Finally, in the computation phase, all received pathsets related to the content are analyzed. Specifically, in case a process has received the content directly from the source s (i.e., the sender and the source coincides, the receiver has received the pathset {s}, line 26, Modification 1) or the minimum vertex cut computed on pathsets is greater than f, it delivers the content, it discards all the pathsets not yet forwarded, and it enqueues to relay the empty pathset, namely applying Modification 2 in lines 30 and 31.
The implementation of Modification 5 can be found in line 12. Indeed, once that a process has delivered the content, it discards all the residual pathsets to forward (line 30). In the receive phase, all the messages related to the content already delivered are discarded (line 12) due to Modification 4; thus, the select function in line 6 only extracts the empty pathset in the round subsequent the delivery.
We prove the correctness of the proposed modifications through the following theorems (assuming the system model we presented and under the assumption of the strict condition in Remark 3):
Theorem 1
Let p be a process executing either the Dolev or the Maurer et al. algorithm to broadcast a content. If p delivers a content received directly from the source, then the safety property continues to be satisfied (i.e., employing Modification 1).
Proof
It follows directly from the property of the channels (reliable and authenticated); indeed, the channels guarantee that every received message has been previously sent by the sender that coincides with the safety property of reliable broadcast. □
Theorem 2
Let p be a process executing either the Dolev or the Maurer et al. algorithm to broadcast a content. If p delivered a content, then p can relay that content with an empty path/pathset and the safety property continues to be satisfied (i.e., employing Modification 2).
Proof
The aim of the information about the nodes traversed by a content is to enable a process p to decide whether it can be safely accepted. Once it has been delivered, the information about the nodes traversed before reaching p is not useful, because the content has been already verified as safe by p. □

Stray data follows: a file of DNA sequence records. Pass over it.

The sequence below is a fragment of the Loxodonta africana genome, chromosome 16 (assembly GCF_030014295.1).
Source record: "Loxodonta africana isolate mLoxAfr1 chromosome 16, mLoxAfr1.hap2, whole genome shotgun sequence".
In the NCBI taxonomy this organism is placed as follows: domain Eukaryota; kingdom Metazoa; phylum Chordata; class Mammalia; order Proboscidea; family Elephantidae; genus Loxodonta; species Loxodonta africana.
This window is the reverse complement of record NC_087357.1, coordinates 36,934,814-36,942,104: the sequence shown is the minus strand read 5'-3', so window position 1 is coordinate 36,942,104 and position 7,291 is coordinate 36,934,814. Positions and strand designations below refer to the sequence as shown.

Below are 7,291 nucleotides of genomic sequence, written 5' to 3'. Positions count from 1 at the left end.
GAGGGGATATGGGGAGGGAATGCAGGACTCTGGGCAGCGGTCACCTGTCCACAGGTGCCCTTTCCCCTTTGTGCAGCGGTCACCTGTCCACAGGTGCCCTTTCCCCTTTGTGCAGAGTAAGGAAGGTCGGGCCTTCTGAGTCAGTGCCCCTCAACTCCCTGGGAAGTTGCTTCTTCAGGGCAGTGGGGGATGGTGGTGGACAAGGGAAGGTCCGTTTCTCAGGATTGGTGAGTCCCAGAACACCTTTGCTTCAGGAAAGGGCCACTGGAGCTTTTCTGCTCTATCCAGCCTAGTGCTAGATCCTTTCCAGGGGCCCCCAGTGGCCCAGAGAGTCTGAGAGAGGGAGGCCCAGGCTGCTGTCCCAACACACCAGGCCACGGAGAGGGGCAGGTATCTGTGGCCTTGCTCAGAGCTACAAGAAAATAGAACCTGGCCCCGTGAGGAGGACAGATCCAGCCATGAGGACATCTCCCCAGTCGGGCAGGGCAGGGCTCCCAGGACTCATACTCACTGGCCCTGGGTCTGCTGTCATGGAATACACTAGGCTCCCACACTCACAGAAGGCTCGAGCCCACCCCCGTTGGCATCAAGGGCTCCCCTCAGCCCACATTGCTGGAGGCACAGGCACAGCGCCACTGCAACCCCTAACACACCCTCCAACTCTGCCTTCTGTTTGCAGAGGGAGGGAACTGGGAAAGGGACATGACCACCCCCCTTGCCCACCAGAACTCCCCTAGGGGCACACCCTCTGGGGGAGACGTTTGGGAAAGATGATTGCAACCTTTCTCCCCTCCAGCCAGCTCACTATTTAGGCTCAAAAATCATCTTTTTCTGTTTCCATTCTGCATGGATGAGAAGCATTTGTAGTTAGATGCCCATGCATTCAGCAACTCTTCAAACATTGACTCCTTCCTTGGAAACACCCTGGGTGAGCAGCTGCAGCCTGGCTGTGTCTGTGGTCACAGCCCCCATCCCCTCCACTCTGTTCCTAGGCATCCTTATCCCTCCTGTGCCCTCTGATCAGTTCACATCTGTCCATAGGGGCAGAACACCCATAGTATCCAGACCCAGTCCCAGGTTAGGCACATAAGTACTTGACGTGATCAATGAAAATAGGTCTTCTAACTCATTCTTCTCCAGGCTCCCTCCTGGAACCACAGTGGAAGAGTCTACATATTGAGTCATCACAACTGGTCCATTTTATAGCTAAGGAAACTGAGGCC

Theorem 3
Let p be a process executing either the Dolev or the Maurer et al. algorithm to broadcast a content, and let us assume that Modification 2 is employed. Even if p does not relay messages carrying the content to its neighbors that already delivered it, the liveness property continues to be satisfied (i.e., employing Modification 3).
Proof
Let us assume that there exists three processes p,q,r such that only q has already delivered the content and that, among others, the following communication channels are available: (p,q) and (q,r). From Theorem 2, we know that process q can safely relay the content with an empty path/pathset (i.e., employing Modification 2). Thus, any further path/pathset containing p and q, after the delivery of q, does not affect the results of DP and VC verifying the content on r. It follows that any further transmission related to the content from p to q can be avoided after that q has delivered without compromising liveness. □
Theorem 4
Let p be a process executing either the Dolev or the Maurer et al. algorithm to broadcast a content, and let us assume that Modification 2 is employed. If process p receives an empty path/pathset related to a content from a neighbor q, then p can discard from its analysis and from relaying further path/pathset containing the label of q and the liveness property continues to be satisfied (i.e., employing Modification 4).
Proof
Let us assume that there exists three processes p,q,r such that only p has already delivered a content and that, among others, the following communication channels are available: (p,q) and (p,r). We have to prove that process p can discard, verifying the associated content, further path/pathset containing the label of q but {q} without affecting the liveness property. This follows from the fact that path/pathset of unit length are included in every solution of the VC and DP and that any path/pathset containing more labels does not increase the value computed by VC and DP. We have to prove that this reasoning extends also for process r, so that process p can avoid relaying further path/pathset over {q}. On process r, any path/pathset that extends {q,p} does not increase the value obtained by VC and DP. It follows that any other path/pathset over {q} has not to be relayed. □